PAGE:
4. SnappinTerrapin*

      I’d like to remind your critics that this started because your coworker was accusing you of being the bottleneck while you were WFH.

      In that context, it is a bit surprising that the boss called you the bully.

      Would it have been better to be more diplomatic in your response? Maybe, but it is likely the boss would have taken coworker’s side anyway. It might not have mattered whether or how you responded.

      1. pancakes*

        Being accused of creating a bottleneck isn’t a good reason to get heavily sarcastic in emails about it. I also don’t think it’s a good idea for people to be thinking “maybe nothing I do matters” when considering how to handle something at work. Even in the situations where it’s true that they’re powerless to change the dynamics, there’s nothing to be gained by treating it as an opportunity to be maximally sarcastic.

    5. DaniCalifornia*

      I like this malicious compliance. I feel like each day on my report my last line would be 4:45 – 5:00pm “Filled out WFH task list”

  21. Beth*

    LW2: The staff is right, both that this is BS and that there is no choice. Your management team doesn’t know how to actually pay attention to productivity and results, so they’re trying to recreate an outdated butts-in-seats management style for a remote work world. They’re telling you it’s not about trust because 1. telling you they don’t trust you would be pretty bad messaging, and 2. they may genuinely not think of it as a question of trust; it’s just the only way they know how to manage, and since they don’t have alternatives they don’t realize how bad it is. It also sounds like the time sheets are already turning into administrative bloat, a task which everyone does because it’s required rather than because anyone actually uses the results; you’re being told the reports aren’t read closely, after all.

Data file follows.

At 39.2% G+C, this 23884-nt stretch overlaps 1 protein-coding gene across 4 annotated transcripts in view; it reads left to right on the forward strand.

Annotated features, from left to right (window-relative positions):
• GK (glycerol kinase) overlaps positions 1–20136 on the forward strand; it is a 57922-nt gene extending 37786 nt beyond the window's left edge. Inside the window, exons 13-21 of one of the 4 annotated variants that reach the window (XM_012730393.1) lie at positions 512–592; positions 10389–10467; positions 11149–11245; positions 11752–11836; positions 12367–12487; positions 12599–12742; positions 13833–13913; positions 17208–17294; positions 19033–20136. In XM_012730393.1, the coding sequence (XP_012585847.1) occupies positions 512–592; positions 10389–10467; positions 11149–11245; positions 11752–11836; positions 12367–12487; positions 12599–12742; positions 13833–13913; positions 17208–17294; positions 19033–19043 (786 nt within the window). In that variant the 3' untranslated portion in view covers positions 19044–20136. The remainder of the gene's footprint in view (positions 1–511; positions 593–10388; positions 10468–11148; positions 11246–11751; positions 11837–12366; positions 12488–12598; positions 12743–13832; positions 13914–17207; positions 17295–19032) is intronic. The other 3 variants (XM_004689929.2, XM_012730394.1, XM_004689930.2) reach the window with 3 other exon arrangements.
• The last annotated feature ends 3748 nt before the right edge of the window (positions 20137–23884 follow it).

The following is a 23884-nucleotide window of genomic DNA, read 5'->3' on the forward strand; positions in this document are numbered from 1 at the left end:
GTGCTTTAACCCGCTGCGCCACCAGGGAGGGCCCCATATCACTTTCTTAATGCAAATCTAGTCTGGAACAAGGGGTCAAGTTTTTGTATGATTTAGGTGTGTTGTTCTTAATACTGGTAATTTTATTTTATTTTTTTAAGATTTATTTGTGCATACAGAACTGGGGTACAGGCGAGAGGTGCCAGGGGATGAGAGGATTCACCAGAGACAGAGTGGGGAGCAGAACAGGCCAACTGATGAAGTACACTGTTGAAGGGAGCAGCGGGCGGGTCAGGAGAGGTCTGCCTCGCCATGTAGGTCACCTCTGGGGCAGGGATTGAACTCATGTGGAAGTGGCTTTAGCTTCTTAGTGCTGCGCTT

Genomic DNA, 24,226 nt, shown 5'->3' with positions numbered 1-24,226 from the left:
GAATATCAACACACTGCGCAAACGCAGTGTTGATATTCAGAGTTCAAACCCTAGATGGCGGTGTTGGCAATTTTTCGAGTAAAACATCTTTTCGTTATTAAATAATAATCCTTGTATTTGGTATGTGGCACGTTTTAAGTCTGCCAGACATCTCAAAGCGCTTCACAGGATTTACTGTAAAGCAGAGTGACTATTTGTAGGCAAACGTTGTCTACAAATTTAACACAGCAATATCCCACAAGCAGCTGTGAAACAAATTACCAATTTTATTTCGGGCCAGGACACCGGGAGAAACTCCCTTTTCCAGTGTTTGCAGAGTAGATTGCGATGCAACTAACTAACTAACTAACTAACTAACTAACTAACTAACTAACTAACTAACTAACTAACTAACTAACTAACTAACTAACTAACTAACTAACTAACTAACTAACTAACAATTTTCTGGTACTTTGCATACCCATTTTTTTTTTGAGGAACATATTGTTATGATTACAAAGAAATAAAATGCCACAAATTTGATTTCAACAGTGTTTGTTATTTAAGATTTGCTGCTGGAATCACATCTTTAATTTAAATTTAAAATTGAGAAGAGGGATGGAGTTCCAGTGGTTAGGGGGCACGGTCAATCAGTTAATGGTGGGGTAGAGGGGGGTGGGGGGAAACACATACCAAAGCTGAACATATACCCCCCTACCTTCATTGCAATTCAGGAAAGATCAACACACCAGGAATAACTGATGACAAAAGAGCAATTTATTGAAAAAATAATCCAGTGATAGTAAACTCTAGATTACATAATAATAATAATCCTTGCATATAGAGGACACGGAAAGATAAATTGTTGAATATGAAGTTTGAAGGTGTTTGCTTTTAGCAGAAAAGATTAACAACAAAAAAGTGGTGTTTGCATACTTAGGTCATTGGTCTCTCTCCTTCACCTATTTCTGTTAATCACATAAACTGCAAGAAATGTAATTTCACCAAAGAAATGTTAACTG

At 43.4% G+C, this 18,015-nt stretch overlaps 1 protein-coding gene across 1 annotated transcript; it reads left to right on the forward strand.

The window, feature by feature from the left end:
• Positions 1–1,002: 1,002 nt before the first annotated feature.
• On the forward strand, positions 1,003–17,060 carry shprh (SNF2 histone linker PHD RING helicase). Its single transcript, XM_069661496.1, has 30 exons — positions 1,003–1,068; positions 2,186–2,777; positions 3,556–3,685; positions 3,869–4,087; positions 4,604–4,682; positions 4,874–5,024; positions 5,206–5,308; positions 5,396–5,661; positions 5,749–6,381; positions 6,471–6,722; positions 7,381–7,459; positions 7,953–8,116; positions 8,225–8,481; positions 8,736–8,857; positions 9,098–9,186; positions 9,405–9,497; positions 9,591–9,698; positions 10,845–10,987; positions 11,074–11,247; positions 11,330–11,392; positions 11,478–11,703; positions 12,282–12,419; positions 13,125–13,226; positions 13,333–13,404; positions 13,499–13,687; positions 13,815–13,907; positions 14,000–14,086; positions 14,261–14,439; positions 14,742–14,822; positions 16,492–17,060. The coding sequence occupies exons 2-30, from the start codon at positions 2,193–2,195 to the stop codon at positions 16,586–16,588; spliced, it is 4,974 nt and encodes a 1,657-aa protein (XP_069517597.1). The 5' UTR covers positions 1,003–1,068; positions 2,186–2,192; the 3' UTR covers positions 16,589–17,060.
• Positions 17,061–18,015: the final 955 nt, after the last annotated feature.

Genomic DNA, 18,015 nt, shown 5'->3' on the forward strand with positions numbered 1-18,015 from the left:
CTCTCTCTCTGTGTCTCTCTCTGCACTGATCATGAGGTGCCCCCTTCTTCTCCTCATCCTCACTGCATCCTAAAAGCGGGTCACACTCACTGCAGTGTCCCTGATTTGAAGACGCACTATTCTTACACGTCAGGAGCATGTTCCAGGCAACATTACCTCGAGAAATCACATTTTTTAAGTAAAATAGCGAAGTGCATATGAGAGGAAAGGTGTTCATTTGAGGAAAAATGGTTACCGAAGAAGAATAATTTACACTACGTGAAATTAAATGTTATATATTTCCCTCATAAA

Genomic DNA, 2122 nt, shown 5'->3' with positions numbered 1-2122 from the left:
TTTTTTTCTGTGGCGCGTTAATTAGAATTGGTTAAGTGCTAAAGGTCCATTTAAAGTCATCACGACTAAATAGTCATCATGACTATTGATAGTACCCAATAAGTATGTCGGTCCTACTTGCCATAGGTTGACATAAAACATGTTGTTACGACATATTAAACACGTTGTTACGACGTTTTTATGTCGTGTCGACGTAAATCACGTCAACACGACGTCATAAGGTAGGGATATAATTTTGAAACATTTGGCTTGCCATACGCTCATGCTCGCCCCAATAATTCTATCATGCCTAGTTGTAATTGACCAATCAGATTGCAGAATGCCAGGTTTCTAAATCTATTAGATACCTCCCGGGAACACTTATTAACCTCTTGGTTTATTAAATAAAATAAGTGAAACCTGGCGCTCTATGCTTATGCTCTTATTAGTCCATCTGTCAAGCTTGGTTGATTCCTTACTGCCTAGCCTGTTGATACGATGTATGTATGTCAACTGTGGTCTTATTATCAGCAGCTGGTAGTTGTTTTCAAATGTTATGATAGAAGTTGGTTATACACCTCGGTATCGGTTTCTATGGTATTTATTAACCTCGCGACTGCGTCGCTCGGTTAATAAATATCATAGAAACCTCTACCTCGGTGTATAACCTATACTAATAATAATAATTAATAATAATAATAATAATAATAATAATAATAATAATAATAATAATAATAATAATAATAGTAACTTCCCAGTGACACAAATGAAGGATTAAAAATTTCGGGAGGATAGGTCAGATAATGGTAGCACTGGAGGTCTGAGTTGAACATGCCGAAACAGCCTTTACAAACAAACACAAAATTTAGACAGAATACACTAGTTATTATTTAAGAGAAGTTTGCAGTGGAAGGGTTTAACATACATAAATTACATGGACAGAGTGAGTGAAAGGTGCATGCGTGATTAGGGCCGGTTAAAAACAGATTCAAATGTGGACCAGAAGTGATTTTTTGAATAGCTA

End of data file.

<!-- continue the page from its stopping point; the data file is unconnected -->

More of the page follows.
None of this is something you can act on. As staff, you probably don’t have the power to change management’s approach, even if it’s a bad approach. You can either accept that this is how it is and submit the sheets, or find a new job and opt out of the system by quitting. If you decide to stay, it might help to frame it in your mind as a BS thing that you do to meet the policy and that probably no one will read closely.

    1. VP of Monitoring Employees’ LinkedIn and Indeed Profiles*

      Finding a new job IS a way of acting on it, and this employer would be well-served if the whole staff did that.

    2. BethDH*

      There’s also a newish mindset that data can solve everything if we just get enough of it. It has become possible to track almost everything so people do it without having a clear idea if they’re gathering the right data.
      Managers are just as susceptible to the idea that productivity apps will revolutionize their lives as anyone else.

      1. Frustrated worker*

        I’m very much looking for a new job (as are other staff members), but have been ghosted a few times recently after an initial interview. As for the manager, it’s got zero to do with data. Their mindset/approach is firmly in the 1980s on most things. As for productivity apps? If you asked them what a productivity app was they’d just give you a blank look. They’re a Luddite (which is a subject for an entirely different post).

  22. Storm in a teacup*

    LW3 I agree with everything Alison has said. I found office hours worked well for me. Also I was very open with my team on what I was working on so they all new I had an important, time sensitive report to send in the first couple of days each month they were more mindful about interruptions for only urgent stuff.
    In addition – have you told your team you trust them? This feels a bit performative and if the work culture was toxic before, they may be interrupting you as they need reassurance you know they are working. Are you having regular 1-1 with your team ? Maybe a short, regular 1-1 each team member will make them feel certain things can wait until their time to see you, especially if you steer them towards that. You could also use it as an opportunity to give them feedback on how they’re doing and build their confidence on what they can handle themselves.
    Alternatively are there a mix of more senior and junior people within your team? It might be worth having a discussion with your management about restructuring your team to have a couple of more senior Team Leads who can help support the operational running of the team including first port of call for a number of queries coming to you. If your team has some staff already being paid more – reflect that in the team structure to help support you and to develop them to get more experience in leadership too.

    1. Sara without an H*

      One thing OP3 said struck me: After I took over this position (in a fairly toxic company culture that’s in repair mode)